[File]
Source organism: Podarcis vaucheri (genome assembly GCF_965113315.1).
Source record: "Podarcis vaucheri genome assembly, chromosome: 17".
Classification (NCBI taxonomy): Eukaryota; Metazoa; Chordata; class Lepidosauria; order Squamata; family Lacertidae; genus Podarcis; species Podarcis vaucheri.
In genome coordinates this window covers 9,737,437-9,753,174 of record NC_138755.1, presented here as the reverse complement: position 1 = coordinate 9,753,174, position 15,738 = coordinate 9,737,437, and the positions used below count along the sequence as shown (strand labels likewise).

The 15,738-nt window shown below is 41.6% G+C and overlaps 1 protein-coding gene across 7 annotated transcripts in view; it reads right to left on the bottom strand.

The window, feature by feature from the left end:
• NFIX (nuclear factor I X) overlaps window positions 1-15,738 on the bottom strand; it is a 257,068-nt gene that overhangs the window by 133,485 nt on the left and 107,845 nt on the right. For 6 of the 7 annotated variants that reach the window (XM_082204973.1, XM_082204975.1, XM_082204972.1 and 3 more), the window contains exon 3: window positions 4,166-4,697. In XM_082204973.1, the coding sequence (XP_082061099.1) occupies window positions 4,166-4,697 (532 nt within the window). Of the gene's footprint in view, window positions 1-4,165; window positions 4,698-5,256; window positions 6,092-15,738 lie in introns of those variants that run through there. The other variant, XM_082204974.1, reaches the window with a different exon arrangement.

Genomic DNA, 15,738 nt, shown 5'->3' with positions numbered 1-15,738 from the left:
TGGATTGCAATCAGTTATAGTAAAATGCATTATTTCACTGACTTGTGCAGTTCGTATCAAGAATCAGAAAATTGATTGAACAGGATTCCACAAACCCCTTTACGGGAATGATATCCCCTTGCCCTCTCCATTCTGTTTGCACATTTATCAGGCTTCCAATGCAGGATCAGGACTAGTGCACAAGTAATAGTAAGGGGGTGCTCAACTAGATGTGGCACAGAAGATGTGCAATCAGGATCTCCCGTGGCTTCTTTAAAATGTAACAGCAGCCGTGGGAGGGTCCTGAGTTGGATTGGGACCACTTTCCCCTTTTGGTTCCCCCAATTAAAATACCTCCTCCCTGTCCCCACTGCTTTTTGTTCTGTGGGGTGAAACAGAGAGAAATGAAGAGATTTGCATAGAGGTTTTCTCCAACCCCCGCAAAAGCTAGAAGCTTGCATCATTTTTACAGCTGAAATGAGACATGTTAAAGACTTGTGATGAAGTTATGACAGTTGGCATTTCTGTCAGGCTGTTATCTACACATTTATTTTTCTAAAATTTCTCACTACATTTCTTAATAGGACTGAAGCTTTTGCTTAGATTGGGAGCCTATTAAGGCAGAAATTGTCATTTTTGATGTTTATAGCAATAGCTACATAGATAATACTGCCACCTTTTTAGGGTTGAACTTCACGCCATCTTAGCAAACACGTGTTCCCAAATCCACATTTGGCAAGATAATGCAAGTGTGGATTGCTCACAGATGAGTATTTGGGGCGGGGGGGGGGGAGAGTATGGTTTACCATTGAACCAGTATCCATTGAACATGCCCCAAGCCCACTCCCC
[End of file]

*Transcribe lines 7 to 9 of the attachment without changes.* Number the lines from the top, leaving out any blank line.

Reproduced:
• NFIX (nuclear factor I X) overlaps window positions 1-15,738 on the bottom strand; it is a 257,068-nt gene that overhangs the window by 133,485 nt on the left and 107,845 nt on the right. For 6 of the 7 annotated variants that reach the window (XM_082204973.1, XM_082204975.1, XM_082204972.1 and 3 more), the window contains exon 3: window positions 4,166-4,697. In XM_082204973.1, the coding sequence (XP_082061099.1) occupies window positions 4,166-4,697 (532 nt within the window). Of the gene's footprint in view, window positions 1-4,165; window positions 4,698-5,256; window positions 6,092-15,738 lie in introns of those variants that run through there. The other variant, XM_082204974.1, reaches the window with a different exon arrangement.

Genomic DNA, 15,738 nt, shown 5'->3' with positions numbered 1-15,738 from the left:
TGGATTGCAATCAGTTATAGTAAAATGCATTATTTCACTGACTTGTGCAGTTCGTATCAAGAATCAGAAAATTGATTGAACAGGATTCCACAAACCCCTTTACGGGAATGATATCCCCTTGCCCTCTCCATTCTGTTTGCACATTTATCAGGCTTCCAATGCAGGATCAGGACTAGTGCACAAGTAATAGTAAGGGGGTGCTCAACTAGATGTGGCACAGAAGATGTGCAATCAGGATCTCCCGTGGCTTCTTTAAAATGTAACAGCAGCCGTGGGAGGGTCCTGAGTTGGATTGGGACCACTTTCCCCTTTTGGTTCCCCCAATTAAAATACCTCCTCCCTGTCCCCACTGCTTTTTGTTCTGTGGGGTGAAACAGAGAGAAATGAAGAGATTTGCATAGAGGTTTTCTCCAACCCCCGCAAAAGCTAGAAGCTTGCATCATTTTTACAGCTGAAATGAGACATGTTAAAGACTTGTGATGAAGTTATGACAGTTGGCATTTCTGTCAGGCTGTTATCTACACATTTATTTTTCTAAAATTTCTCACTACATTTCTTAATAGGACTGAAGCTTTTGCTTAGATTGGGAGCCTATTAAGGCAGAAATTGTCATTTTTGATGTTTATAGCAATAGCTACATAGATAATACTGCCACCTTTTTAGGGTTGAACTTCACGCCATCTTAGCAAACACGTGTTCCCAAATCCACATTTGGCAAGATAATGCAAGTGTGGATTGCTCACAGATGAGTATTTGGGGCGGGGGGGGGGGAGAGTATGGTTTACCATTGAACCAGTATCCATTGAACATGCCCCAAGCCCACTCCCC